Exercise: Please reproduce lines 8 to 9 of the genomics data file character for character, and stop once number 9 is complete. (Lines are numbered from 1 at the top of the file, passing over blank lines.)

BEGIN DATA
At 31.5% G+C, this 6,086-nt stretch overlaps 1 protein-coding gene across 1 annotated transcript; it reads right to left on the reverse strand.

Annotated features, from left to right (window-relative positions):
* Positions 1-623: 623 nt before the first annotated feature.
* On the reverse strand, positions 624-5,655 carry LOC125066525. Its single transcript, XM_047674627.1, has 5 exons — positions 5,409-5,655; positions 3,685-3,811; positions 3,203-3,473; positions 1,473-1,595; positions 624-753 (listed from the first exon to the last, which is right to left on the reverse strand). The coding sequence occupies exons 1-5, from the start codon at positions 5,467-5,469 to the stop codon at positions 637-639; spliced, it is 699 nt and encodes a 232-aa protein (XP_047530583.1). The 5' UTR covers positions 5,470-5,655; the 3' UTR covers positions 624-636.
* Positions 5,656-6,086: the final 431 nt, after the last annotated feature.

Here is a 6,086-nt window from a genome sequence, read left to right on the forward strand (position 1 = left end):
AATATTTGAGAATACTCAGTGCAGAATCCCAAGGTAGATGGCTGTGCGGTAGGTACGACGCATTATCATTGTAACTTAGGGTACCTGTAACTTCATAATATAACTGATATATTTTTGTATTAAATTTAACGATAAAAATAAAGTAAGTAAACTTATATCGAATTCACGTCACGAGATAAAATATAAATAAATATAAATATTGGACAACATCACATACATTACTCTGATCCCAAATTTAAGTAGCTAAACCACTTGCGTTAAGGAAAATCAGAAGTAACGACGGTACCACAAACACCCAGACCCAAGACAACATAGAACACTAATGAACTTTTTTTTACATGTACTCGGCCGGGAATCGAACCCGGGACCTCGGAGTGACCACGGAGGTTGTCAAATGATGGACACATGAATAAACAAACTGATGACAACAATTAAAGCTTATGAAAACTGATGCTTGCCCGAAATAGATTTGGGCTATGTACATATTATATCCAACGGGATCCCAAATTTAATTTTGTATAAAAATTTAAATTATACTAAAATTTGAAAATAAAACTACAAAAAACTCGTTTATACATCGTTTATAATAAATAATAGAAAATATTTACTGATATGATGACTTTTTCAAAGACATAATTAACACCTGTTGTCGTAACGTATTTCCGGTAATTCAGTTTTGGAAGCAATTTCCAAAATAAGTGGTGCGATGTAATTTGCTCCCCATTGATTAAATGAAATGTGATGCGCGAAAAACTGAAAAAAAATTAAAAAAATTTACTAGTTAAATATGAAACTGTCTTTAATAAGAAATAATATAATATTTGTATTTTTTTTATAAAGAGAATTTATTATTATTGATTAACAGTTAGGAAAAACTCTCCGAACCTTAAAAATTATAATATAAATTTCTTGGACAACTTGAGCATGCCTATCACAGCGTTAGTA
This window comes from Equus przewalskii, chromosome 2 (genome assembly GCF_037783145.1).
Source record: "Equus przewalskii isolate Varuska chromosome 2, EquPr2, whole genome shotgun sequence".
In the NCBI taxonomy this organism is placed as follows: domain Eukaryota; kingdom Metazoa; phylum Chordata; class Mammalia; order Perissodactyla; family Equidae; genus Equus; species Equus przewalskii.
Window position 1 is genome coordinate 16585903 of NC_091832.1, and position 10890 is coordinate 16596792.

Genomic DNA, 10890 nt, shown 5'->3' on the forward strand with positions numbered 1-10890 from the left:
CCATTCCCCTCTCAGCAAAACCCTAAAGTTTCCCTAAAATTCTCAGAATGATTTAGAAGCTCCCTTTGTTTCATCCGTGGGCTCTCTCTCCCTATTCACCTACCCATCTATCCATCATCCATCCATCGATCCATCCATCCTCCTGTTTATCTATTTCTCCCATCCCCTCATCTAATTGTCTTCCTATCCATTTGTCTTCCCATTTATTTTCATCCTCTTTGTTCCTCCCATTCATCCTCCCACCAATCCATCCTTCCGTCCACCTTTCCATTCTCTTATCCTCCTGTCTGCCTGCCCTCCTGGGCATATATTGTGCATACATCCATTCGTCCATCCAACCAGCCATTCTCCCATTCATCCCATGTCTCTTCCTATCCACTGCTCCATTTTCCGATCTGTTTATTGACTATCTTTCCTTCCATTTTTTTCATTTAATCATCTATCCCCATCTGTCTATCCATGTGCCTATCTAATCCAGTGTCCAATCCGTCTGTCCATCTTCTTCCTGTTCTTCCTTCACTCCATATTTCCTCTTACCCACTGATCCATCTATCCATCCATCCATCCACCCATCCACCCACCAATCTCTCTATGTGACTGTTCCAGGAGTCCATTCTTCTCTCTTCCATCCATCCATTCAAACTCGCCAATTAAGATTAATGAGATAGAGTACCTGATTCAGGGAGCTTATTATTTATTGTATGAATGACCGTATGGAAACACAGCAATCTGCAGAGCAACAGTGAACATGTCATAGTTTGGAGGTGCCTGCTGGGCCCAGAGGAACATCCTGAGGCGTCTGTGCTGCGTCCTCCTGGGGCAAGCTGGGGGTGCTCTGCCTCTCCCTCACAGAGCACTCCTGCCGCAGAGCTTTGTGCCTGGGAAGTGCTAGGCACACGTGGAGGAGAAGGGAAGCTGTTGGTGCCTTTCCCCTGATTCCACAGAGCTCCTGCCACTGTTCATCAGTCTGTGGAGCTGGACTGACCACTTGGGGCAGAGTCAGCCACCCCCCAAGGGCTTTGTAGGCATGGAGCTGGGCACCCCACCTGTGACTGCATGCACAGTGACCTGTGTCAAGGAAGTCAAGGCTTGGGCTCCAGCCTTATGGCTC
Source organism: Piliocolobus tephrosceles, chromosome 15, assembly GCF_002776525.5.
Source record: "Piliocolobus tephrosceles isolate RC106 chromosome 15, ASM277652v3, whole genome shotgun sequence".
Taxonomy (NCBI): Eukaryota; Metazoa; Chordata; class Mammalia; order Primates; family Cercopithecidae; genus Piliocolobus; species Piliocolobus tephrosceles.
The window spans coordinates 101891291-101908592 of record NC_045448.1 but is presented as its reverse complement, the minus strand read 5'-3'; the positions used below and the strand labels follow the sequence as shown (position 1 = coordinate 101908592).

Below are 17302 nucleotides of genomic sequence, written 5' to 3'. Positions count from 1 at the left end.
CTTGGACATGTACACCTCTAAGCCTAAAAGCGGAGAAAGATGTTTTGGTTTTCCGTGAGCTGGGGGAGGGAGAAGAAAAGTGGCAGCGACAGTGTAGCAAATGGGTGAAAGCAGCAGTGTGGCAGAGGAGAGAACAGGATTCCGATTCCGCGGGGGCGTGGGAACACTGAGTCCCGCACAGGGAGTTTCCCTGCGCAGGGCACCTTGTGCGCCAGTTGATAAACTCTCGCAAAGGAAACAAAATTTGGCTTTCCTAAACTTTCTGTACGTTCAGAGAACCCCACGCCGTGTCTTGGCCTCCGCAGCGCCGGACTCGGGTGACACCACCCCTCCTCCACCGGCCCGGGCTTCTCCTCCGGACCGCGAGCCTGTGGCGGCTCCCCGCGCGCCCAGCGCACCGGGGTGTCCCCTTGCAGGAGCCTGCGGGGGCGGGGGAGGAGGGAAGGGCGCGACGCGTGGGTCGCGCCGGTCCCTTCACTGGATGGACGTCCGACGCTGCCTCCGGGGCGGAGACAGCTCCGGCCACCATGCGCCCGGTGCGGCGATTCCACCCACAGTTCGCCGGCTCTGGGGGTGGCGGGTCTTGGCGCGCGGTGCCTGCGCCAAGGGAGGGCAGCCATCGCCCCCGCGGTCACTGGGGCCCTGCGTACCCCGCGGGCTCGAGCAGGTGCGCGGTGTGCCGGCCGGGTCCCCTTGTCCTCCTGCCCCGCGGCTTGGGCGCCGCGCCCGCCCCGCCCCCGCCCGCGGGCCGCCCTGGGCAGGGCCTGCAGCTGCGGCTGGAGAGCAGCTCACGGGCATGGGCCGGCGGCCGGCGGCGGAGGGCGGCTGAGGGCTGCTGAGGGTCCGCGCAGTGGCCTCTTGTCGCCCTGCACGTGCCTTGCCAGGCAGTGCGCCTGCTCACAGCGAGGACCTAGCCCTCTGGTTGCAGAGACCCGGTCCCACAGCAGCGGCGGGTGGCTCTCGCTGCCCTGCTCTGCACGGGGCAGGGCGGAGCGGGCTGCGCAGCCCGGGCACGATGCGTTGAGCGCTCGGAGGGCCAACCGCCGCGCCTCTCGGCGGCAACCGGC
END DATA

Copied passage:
This window comes from Equus przewalskii, chromosome 2 (genome assembly GCF_037783145.1).
Source record: "Equus przewalskii isolate Varuska chromosome 2, EquPr2, whole genome shotgun sequence".